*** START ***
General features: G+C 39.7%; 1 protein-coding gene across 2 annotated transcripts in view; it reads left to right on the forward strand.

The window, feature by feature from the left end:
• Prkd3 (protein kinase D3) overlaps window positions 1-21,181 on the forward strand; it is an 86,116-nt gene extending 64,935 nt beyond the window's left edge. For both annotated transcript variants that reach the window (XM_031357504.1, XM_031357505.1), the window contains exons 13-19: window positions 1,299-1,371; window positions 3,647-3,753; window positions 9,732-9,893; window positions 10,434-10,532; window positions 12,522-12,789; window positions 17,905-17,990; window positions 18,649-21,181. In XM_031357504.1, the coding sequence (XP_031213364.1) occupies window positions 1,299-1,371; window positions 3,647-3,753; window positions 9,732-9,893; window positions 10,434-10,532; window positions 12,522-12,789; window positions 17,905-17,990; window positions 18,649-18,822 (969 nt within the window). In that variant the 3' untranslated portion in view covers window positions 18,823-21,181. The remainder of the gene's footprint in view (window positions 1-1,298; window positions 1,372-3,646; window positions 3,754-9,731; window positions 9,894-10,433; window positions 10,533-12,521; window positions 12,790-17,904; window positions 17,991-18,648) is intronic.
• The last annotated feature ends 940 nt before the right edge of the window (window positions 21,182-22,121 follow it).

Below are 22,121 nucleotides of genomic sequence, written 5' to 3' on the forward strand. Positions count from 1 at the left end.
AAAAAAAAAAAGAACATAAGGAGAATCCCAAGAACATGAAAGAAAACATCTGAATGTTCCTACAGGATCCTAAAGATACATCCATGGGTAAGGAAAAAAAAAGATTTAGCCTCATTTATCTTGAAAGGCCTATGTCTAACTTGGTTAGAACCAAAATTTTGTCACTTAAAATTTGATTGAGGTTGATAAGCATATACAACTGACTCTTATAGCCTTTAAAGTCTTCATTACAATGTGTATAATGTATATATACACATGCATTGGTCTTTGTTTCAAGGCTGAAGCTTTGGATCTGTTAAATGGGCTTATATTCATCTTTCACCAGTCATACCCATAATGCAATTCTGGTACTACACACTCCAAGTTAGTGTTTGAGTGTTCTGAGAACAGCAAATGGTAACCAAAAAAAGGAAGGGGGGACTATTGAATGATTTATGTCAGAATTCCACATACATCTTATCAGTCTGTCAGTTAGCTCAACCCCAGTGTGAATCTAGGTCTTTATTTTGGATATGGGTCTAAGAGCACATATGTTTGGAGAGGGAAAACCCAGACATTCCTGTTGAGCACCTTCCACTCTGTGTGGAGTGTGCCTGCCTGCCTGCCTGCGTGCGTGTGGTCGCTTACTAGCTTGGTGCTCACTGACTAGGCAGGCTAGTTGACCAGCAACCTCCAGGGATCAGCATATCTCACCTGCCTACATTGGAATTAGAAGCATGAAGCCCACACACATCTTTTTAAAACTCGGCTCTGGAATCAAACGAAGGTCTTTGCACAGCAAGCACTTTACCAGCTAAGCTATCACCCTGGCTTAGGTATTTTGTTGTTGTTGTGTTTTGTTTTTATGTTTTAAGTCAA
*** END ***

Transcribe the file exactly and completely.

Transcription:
General features: G+C 39.7%; 1 protein-coding gene across 2 annotated transcripts in view; it reads left to right on the forward strand.

The window, feature by feature from the left end:
• Prkd3 (protein kinase D3) overlaps window positions 1-21,181 on the forward strand; it is an 86,116-nt gene extending 64,935 nt beyond the window's left edge. For both annotated transcript variants that reach the window (XM_031357504.1, XM_031357505.1), the window contains exons 13-19: window positions 1,299-1,371; window positions 3,647-3,753; window positions 9,732-9,893; window positions 10,434-10,532; window positions 12,522-12,789; window positions 17,905-17,990; window positions 18,649-21,181. In XM_031357504.1, the coding sequence (XP_031213364.1) occupies window positions 1,299-1,371; window positions 3,647-3,753; window positions 9,732-9,893; window positions 10,434-10,532; window positions 12,522-12,789; window positions 17,905-17,990; window positions 18,649-18,822 (969 nt within the window). In that variant the 3' untranslated portion in view covers window positions 18,823-21,181. The remainder of the gene's footprint in view (window positions 1-1,298; window positions 1,372-3,646; window positions 3,754-9,731; window positions 9,894-10,433; window positions 10,533-12,521; window positions 12,790-17,904; window positions 17,991-18,648) is intronic.
• The last annotated feature ends 940 nt before the right edge of the window (window positions 21,182-22,121 follow it).

Below are 22,121 nucleotides of genomic sequence, written 5' to 3' on the forward strand. Positions count from 1 at the left end.
AAAAAAAAAAAGAACATAAGGAGAATCCCAAGAACATGAAAGAAAACATCTGAATGTTCCTACAGGATCCTAAAGATACATCCATGGGTAAGGAAAAAAAAAGATTTAGCCTCATTTATCTTGAAAGGCCTATGTCTAACTTGGTTAGAACCAAAATTTTGTCACTTAAAATTTGATTGAGGTTGATAAGCATATACAACTGACTCTTATAGCCTTTAAAGTCTTCATTACAATGTGTATAATGTATATATACACATGCATTGGTCTTTGTTTCAAGGCTGAAGCTTTGGATCTGTTAAATGGGCTTATATTCATCTTTCACCAGTCATACCCATAATGCAATTCTGGTACTACACACTCCAAGTTAGTGTTTGAGTGTTCTGAGAACAGCAAATGGTAACCAAAAAAAGGAAGGGGGGACTATTGAATGATTTATGTCAGAATTCCACATACATCTTATCAGTCTGTCAGTTAGCTCAACCCCAGTGTGAATCTAGGTCTTTATTTTGGATATGGGTCTAAGAGCACATATGTTTGGAGAGGGAAAACCCAGACATTCCTGTTGAGCACCTTCCACTCTGTGTGGAGTGTGCCTGCCTGCCTGCCTGCGTGCGTGTGGTCGCTTACTAGCTTGGTGCTCACTGACTAGGCAGGCTAGTTGACCAGCAACCTCCAGGGATCAGCATATCTCACCTGCCTACATTGGAATTAGAAGCATGAAGCCCACACACATCTTTTTAAAACTCGGCTCTGGAATCAAACGAAGGTCTTTGCACAGCAAGCACTTTACCAGCTAAGCTATCACCCTGGCTTAGGTATTTTGTTGTTGTTGTGTTTTGTTTTTATGTTTTAAGTCAA